FDA Issues List of Foods Linked to Dilated Cardiomyopathy

FDA Issues List of Foods Linked to Dilated CardiomyopathyWe, at Amelia Grace Animal Hospital, have been getting a lot of questions from concerned pet parents regarding the issue of the FDA “Recalled Pet Foods”. While the information can seem scary, it is important to stay up to date on information as it emerges so you can stay informed. Dilated Cardiomyopathy (DCM) is a condition in which the heart’s ability to pump blood is decreased due to an enlarged left ventricle. As you can imagine, this can lead to some severe cardiac issues, sometimes even fatalities.

Beginning in January 2014 until April 2019, the FDA received 525 reports of DCM cases (515 canines, 9 felines). Some households had multiple pets suffering from the same diagnosis, so the actual patient count is higher. In July of 2018, the FDA first alerted the public to the potential risks of certain diets being linked to DCM. Then in February 2019, the FDA released another update further discussing the risks, describing the investigation, and providing updated case counts.

It was in the February 2019 update that detailed what they believed was causing the DCM. They said that “90 percent reported feeding a grain-free food. Approximately 10 percent reported feeding a food containing grains and some of these diets were vegan or vegetarian. A large proportion of the reported diets in DCM cases – both grain-free and grain-containing – contained peas and/or lentils in various forms (whole, flour, protein, etc.) as a main ingredient (listed within the first 10 ingredients, before vitamins and minerals). The products included commercially available kibble, canned and raw foods, as well as home-cooked diets.”

On June 27, 2019, the FDA released it’s third update to their ongoing investigation of hundreds of cases of DCM found in otherwise healthy dogs and cats. This update included the reports of adverse events associated with certain diets, an updated case count, and the new testing results. In addition to the items listed above, the FDA released a list of dog foods that have the highest incidence of adverse events in their study. It is important to understand that these foods have not been recalled, they are simply on a list of foods that dogs and cats who were otherwise healthy developed DCM.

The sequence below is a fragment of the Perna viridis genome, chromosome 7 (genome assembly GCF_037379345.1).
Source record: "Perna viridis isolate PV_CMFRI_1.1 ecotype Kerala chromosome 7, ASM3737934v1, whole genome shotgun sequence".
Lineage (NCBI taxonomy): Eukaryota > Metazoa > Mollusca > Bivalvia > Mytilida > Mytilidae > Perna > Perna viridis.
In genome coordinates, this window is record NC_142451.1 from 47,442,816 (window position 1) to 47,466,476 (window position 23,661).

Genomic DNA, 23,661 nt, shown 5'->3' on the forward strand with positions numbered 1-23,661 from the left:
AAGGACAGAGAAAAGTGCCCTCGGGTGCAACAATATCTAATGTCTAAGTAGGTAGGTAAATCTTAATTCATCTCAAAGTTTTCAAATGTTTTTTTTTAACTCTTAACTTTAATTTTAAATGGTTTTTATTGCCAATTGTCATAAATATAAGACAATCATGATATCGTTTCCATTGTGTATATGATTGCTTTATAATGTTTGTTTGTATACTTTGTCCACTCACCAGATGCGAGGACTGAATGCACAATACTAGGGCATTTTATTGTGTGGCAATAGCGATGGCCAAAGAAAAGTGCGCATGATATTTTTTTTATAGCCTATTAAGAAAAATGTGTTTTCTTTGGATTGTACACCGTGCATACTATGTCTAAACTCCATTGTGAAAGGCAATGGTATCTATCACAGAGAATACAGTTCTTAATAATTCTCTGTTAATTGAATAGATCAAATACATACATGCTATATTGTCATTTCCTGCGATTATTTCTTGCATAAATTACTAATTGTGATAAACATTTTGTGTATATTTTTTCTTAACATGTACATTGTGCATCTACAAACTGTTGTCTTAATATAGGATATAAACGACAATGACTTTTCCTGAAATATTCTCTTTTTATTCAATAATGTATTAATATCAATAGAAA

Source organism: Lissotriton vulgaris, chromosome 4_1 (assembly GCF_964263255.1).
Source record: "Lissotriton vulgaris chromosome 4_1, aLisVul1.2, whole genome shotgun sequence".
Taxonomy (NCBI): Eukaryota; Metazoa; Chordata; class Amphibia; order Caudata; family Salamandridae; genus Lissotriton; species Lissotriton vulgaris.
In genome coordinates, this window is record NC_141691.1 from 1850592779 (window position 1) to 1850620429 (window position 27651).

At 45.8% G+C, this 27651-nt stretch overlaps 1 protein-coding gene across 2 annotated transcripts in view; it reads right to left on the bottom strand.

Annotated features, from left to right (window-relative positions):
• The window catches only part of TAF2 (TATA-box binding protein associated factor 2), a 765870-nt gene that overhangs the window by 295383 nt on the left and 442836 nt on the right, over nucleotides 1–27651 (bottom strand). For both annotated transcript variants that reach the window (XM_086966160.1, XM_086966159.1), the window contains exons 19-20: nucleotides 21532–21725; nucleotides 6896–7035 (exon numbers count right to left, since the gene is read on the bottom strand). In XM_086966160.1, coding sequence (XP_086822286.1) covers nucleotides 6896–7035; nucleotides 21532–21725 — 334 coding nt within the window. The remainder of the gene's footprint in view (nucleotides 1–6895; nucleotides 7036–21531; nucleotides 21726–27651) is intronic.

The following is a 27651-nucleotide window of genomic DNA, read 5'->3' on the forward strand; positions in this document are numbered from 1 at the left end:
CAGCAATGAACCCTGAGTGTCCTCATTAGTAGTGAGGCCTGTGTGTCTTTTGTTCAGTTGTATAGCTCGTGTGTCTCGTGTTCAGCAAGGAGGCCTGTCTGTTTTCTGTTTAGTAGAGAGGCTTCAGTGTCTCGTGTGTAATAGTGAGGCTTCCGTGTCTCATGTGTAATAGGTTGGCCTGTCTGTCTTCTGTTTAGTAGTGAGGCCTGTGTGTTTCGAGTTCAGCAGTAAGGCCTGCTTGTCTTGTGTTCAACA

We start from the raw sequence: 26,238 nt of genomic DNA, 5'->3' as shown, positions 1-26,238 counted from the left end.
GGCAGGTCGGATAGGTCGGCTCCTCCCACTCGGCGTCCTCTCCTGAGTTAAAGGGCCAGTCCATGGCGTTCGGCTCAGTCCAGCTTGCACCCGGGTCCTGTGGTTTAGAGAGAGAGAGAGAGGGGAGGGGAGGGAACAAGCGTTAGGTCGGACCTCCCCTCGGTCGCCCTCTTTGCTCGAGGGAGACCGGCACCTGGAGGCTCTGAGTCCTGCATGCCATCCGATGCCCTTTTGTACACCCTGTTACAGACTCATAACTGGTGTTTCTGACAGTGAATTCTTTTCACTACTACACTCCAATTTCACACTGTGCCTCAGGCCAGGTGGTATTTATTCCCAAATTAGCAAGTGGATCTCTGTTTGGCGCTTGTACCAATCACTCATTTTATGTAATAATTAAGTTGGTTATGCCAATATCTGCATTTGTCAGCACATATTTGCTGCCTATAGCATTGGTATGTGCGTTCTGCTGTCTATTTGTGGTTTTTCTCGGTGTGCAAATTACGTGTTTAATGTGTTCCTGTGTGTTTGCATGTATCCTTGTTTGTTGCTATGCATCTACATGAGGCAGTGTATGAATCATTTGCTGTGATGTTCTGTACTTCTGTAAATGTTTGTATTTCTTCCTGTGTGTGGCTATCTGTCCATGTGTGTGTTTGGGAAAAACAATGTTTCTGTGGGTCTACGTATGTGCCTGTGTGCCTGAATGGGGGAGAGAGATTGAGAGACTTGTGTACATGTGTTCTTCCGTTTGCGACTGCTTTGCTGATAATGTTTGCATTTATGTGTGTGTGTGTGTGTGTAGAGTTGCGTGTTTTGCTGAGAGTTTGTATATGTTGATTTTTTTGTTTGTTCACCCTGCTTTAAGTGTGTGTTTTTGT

So what does this mean for you and your pet?

Well, the first thing to note is the FDA is still actively researching and studying these cases. And even though it is an ongoing investigation, they still felt it wise to release a list of foods that had the most incidences of adverse reactions.

Our official stance on this matter is, and always has been, that it is best to feed your precious fur baby a diet that is complete and balanced. Any time you remove food groups from a complete diet, you risk nutritional imbalances. Often commercial dog foods will follow human trends in diet and nutrition (ie: Keto, low-carb, coconut oil, etc.). Sticking with diets that try to stay true to complete nutrition, and at the same time follow the testing requirements of the AAFCO are always a safe bet. If you have been feeding your pet one of the foods on the list, there is no need to worry. We would suggest an alternate food that would better meet your pets needs safely. If you are worried over the risk of DCM with your pet, please schedule an appointment to have a doctor assess their cardiac health. If you would like a specific recommendation for your pet, we would love to help you find that, and we ask that you give us a call. Our team would love to work with you to find your pet’s best food for the best life!

https://www.fda.gov/animal-veterinary/news-events/fda-investigation-potential-link-between-certain-diets-and-canine-dilated-cardiomyopathy

https://www.fda.gov/animal-veterinary/animal-health-literacy/questions-answers-fda-center-veterinary-medicines-investigation-possible-connection-between-diet-and

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